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Rembrandt - Self-Portrait as Zeuxis

by Alexandra Tuschka

For a long, long time, researchers have puzzled over what is actually to be seen here. It is obvious that we are dealing with Rembrandt. Not least his numerous self-portraits (about 90) make his character head unmistakable. But why is he laughing at us so blatantly? And whose nose is sticking out into the picture? His own? But is it really so crooked? We see here a late work of the artist, which is dated in the 1660s. The artist died in 1669. Due to the very impasto painting style, this painting seems almost haptically tangible.

Among many earlier interpretations, the one known as "Laughing Zeuxis" has prevailed among researchers today. Information was provided by a painting by Rembrandt's student Arend de Gelder, who shows a similar scene. Also, Rembrandt's painting is demonstrably cropped, which is evidence that the scene was originally larger. We do not know whether the model was also visible next to the canvas, which plays a due difference in the viewer's role. In his hand (difficult to recognize today due to the darkening) the painter holds a painting stick or brush. Also the general very dark impression of the painting may deceive the contemporary viewer about the original color scheme, which will have seemed less brown and golden.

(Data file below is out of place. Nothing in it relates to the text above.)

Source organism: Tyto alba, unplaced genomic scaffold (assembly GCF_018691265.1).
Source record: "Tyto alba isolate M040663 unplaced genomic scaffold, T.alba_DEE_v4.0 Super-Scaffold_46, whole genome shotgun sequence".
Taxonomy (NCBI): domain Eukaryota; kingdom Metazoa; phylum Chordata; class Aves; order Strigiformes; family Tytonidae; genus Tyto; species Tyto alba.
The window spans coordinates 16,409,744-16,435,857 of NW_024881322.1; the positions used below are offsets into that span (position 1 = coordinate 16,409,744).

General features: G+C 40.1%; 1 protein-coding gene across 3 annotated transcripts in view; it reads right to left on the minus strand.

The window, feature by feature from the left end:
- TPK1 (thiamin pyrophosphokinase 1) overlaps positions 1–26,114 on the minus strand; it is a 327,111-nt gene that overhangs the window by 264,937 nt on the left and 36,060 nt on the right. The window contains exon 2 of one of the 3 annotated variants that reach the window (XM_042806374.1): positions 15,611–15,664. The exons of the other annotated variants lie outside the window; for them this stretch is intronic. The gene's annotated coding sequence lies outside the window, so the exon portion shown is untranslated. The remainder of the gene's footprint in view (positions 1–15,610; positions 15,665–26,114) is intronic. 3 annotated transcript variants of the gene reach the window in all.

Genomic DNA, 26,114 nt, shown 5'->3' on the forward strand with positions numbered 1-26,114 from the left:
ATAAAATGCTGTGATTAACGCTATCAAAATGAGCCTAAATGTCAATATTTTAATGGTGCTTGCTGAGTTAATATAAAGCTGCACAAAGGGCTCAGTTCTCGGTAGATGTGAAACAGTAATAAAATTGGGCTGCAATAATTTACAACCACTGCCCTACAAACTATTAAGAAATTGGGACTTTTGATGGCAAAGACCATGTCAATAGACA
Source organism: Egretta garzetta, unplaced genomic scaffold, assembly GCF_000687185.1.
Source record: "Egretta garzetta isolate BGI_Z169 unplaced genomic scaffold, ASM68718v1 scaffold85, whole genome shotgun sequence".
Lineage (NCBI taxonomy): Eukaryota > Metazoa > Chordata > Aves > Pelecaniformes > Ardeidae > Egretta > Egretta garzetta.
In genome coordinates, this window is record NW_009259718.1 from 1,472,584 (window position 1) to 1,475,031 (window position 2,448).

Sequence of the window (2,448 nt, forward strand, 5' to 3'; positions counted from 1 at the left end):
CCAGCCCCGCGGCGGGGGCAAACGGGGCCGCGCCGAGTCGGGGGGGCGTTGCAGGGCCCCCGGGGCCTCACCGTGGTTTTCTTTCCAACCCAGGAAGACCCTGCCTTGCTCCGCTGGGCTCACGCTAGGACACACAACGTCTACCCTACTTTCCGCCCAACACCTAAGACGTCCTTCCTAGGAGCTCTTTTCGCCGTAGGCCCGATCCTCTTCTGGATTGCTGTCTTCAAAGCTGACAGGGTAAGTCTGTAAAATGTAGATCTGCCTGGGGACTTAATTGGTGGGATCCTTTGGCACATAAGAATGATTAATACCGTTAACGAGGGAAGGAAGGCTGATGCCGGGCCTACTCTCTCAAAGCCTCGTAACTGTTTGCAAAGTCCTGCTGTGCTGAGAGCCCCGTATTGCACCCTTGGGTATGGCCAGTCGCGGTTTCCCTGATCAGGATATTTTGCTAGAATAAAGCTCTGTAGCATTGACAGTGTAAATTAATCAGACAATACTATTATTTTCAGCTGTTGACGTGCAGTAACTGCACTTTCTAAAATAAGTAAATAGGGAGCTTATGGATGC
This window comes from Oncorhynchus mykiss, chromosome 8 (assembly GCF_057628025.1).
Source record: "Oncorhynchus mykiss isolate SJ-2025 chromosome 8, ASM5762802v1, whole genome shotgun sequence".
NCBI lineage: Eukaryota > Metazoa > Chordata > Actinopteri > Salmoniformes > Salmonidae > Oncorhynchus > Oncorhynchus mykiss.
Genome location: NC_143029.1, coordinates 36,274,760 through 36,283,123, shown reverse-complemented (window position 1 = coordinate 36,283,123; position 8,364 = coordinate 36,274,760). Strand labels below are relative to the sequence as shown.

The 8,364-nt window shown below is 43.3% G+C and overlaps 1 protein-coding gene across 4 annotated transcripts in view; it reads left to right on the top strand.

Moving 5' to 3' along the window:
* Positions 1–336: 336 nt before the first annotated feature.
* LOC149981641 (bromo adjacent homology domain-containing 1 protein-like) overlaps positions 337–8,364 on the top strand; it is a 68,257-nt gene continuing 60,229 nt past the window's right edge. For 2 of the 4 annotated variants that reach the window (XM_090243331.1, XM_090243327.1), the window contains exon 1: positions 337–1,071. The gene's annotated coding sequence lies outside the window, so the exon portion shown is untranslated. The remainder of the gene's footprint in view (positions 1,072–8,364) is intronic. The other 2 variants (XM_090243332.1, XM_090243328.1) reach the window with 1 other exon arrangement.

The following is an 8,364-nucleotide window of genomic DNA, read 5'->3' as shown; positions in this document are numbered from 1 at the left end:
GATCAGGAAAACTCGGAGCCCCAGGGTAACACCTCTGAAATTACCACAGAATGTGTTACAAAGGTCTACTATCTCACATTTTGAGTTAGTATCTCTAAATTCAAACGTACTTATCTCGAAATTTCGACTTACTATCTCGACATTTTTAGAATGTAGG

If Rembrandt has painted himself here as a laughing Zeuxis, he is alluding to one of the first artist anecdotes from antiquity. According to this, Zeuxis, one of the greatest of all artists, was supposed to paint a portrait of an old, ugly woman. When he looked at his finished work, he burst into such a fit of laughter that he died of it. In the work of his pupil this scene is driven still ad absurdum, since the old woman holds the apple, the fruit of the seduction, in the hand. The laughter, however, which is addressed to the viewer here, can of course be taken up in two ways: does the artist invite us to join in his amusement? Or are we here equated with the ugly model?

Rembrandt - Self-Portrait as Zeuxis

Oil on canvas, c. 1663, 82.5 × 65 cm, Wallraf-Richartz-Museum, Cologne

Arendt de Gelder - The Painter as Zeuxis

Oil on canvas, 1685, 141.5 x 167.3 cm, Städel Museum, Frankfurt a. M.


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